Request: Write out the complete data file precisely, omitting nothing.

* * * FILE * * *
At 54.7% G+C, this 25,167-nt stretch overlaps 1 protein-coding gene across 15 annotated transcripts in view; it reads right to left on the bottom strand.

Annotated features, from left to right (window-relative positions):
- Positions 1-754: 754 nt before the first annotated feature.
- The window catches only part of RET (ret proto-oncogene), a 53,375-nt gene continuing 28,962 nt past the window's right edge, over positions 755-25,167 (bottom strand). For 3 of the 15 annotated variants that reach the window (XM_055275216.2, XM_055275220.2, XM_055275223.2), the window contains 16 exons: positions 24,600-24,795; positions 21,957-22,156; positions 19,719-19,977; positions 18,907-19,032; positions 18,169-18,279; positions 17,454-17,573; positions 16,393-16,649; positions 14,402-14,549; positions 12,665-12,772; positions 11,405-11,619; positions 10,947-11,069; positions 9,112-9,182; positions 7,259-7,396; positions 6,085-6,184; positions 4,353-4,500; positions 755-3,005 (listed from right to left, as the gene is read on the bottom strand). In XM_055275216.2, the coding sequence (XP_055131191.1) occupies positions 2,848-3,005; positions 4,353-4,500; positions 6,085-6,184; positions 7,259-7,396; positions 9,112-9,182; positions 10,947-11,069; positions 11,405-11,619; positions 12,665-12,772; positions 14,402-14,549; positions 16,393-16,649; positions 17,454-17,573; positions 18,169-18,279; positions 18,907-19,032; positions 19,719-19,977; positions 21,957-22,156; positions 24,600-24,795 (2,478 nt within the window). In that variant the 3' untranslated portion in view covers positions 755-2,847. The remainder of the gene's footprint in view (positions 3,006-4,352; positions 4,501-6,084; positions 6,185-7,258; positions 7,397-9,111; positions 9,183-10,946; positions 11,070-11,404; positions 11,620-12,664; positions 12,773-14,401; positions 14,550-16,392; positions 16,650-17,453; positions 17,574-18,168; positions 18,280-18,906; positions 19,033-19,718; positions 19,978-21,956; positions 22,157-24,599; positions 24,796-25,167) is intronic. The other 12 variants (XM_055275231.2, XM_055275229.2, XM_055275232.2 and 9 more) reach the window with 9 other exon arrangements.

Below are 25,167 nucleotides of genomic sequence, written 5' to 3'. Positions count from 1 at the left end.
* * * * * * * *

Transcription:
At 54.7% G+C, this 25,167-nt stretch overlaps 1 protein-coding gene across 15 annotated transcripts in view; it reads right to left on the bottom strand.

Annotated features, from left to right (window-relative positions):
- Positions 1-754: 754 nt before the first annotated feature.
- The window catches only part of RET (ret proto-oncogene), a 53,375-nt gene continuing 28,962 nt past the window's right edge, over positions 755-25,167 (bottom strand). For 3 of the 15 annotated variants that reach the window (XM_055275216.2, XM_055275220.2, XM_055275223.2), the window contains 16 exons: positions 24,600-24,795; positions 21,957-22,156; positions 19,719-19,977; positions 18,907-19,032; positions 18,169-18,279; positions 17,454-17,573; positions 16,393-16,649; positions 14,402-14,549; positions 12,665-12,772; positions 11,405-11,619; positions 10,947-11,069; positions 9,112-9,182; positions 7,259-7,396; positions 6,085-6,184; positions 4,353-4,500; positions 755-3,005 (listed from right to left, as the gene is read on the bottom strand). In XM_055275216.2, the coding sequence (XP_055131191.1) occupies positions 2,848-3,005; positions 4,353-4,500; positions 6,085-6,184; positions 7,259-7,396; positions 9,112-9,182; positions 10,947-11,069; positions 11,405-11,619; positions 12,665-12,772; positions 14,402-14,549; positions 16,393-16,649; positions 17,454-17,573; positions 18,169-18,279; positions 18,907-19,032; positions 19,719-19,977; positions 21,957-22,156; positions 24,600-24,795 (2,478 nt within the window). In that variant the 3' untranslated portion in view covers positions 755-2,847. The remainder of the gene's footprint in view (positions 3,006-4,352; positions 4,501-6,084; positions 6,185-7,258; positions 7,397-9,111; positions 9,183-10,946; positions 11,070-11,404; positions 11,620-12,664; positions 12,773-14,401; positions 14,550-16,392; positions 16,650-17,453; positions 17,574-18,168; positions 18,280-18,906; positions 19,033-19,718; positions 19,978-21,956; positions 22,157-24,599; positions 24,796-25,167) is intronic. The other 12 variants (XM_055275231.2, XM_055275229.2, XM_055275232.2 and 9 more) reach the window with 9 other exon arrangements.

Below are 25,167 nucleotides of genomic sequence, written 5' to 3'. Positions count from 1 at the left end.